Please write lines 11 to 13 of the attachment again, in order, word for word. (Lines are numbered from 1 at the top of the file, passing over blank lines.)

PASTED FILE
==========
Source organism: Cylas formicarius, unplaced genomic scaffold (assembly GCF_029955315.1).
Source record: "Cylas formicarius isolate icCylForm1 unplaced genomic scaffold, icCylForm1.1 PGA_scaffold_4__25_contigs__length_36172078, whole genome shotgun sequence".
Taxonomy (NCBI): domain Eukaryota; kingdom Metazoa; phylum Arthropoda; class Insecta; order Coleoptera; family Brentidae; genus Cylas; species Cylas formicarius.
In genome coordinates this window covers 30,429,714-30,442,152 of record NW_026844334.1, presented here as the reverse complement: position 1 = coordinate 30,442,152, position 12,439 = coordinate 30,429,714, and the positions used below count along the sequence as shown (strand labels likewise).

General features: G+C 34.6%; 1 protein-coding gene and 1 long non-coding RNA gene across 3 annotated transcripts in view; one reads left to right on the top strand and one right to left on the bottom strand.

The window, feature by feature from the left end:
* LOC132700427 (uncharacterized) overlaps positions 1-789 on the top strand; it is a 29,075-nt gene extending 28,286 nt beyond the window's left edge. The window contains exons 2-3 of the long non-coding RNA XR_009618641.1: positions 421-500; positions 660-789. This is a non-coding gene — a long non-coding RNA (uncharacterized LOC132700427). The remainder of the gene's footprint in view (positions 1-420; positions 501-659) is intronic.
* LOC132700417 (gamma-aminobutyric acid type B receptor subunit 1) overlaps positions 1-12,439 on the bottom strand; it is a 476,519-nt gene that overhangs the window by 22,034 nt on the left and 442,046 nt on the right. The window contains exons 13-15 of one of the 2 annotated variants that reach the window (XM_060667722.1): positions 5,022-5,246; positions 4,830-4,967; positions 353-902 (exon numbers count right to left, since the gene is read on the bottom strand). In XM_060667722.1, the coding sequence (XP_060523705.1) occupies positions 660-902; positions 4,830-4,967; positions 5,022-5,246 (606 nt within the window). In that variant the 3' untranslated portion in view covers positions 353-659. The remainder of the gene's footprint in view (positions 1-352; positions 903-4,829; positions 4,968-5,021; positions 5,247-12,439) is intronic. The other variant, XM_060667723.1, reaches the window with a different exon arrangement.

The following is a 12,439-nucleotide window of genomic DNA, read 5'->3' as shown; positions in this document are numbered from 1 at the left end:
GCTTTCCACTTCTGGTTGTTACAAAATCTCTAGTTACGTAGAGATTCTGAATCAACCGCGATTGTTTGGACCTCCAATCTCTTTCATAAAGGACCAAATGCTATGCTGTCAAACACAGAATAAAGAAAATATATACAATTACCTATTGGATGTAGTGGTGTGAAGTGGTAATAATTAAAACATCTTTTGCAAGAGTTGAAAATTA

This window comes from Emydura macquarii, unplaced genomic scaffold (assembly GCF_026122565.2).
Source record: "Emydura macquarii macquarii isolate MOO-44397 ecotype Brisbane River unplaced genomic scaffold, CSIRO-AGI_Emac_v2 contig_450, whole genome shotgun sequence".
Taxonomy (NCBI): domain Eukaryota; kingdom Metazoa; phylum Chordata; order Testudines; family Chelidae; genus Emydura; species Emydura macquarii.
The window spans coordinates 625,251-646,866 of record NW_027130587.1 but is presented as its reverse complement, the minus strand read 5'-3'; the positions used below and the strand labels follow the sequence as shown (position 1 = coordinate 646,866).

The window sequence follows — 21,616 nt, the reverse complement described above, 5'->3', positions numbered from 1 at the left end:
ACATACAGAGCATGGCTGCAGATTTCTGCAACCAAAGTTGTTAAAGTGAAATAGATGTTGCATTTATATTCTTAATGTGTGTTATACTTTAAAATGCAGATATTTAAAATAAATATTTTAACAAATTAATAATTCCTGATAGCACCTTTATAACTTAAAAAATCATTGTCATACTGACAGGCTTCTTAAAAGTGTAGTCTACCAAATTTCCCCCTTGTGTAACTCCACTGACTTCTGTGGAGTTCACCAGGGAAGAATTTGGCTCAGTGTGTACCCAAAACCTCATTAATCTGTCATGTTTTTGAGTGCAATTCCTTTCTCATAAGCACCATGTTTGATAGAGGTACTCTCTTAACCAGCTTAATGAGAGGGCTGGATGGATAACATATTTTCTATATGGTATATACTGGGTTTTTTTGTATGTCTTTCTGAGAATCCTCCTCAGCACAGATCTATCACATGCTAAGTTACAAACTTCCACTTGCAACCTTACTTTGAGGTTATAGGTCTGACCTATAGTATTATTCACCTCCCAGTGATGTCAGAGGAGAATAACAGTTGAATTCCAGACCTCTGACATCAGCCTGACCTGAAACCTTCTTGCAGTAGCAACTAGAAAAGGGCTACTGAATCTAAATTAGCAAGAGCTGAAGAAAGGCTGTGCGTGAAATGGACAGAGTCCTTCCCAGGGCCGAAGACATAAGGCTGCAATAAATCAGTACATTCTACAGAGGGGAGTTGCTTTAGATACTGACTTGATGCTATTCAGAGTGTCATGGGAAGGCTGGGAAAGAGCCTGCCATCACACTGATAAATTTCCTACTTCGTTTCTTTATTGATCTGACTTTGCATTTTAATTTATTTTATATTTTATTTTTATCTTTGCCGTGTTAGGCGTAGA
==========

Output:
This window comes from Emydura macquarii, unplaced genomic scaffold (assembly GCF_026122565.2).
Source record: "Emydura macquarii macquarii isolate MOO-44397 ecotype Brisbane River unplaced genomic scaffold, CSIRO-AGI_Emac_v2 contig_450, whole genome shotgun sequence".
Taxonomy (NCBI): domain Eukaryota; kingdom Metazoa; phylum Chordata; order Testudines; family Chelidae; genus Emydura; species Emydura macquarii.